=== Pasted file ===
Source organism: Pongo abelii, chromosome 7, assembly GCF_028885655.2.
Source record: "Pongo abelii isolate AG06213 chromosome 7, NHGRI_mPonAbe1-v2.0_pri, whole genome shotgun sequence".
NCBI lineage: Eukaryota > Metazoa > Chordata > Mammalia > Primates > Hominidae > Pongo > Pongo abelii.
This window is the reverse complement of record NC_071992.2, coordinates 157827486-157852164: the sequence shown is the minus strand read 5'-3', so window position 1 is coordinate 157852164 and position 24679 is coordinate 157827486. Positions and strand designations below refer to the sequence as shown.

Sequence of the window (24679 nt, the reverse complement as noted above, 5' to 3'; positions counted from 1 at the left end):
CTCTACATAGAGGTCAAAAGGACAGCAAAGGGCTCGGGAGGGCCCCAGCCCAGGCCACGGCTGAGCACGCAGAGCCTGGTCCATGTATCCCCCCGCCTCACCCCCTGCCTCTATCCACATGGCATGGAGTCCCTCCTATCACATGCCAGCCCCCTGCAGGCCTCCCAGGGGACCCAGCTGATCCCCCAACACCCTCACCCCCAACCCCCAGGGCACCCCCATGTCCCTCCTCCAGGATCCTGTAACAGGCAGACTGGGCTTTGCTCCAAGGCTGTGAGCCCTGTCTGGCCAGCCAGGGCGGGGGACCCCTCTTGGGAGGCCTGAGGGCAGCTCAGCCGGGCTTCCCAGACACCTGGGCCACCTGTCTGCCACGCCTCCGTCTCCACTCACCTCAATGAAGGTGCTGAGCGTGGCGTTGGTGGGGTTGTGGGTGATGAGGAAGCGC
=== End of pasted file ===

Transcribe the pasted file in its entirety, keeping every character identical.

Source organism: Pongo abelii, chromosome 7, assembly GCF_028885655.2.
Source record: "Pongo abelii isolate AG06213 chromosome 7, NHGRI_mPonAbe1-v2.0_pri, whole genome shotgun sequence".
NCBI lineage: Eukaryota > Metazoa > Chordata > Mammalia > Primates > Hominidae > Pongo > Pongo abelii.
This window is the reverse complement of record NC_071992.2, coordinates 157827486-157852164: the sequence shown is the minus strand read 5'-3', so window position 1 is coordinate 157852164 and position 24679 is coordinate 157827486. Positions and strand designations below refer to the sequence as shown.

Sequence of the window (24679 nt, the reverse complement as noted above, 5' to 3'; positions counted from 1 at the left end):
CTCTACATAGAGGTCAAAAGGACAGCAAAGGGCTCGGGAGGGCCCCAGCCCAGGCCACGGCTGAGCACGCAGAGCCTGGTCCATGTATCCCCCCGCCTCACCCCCTGCCTCTATCCACATGGCATGGAGTCCCTCCTATCACATGCCAGCCCCCTGCAGGCCTCCCAGGGGACCCAGCTGATCCCCCAACACCCTCACCCCCAACCCCCAGGGCACCCCCATGTCCCTCCTCCAGGATCCTGTAACAGGCAGACTGGGCTTTGCTCCAAGGCTGTGAGCCCTGTCTGGCCAGCCAGGGCGGGGGACCCCTCTTGGGAGGCCTGAGGGCAGCTCAGCCGGGCTTCCCAGACACCTGGGCCACCTGTCTGCCACGCCTCCGTCTCCACTCACCTCAATGAAGGTGCTGAGCGTGGCGTTGGTGGGGTTGTGGGTGATGAGGAAGCGC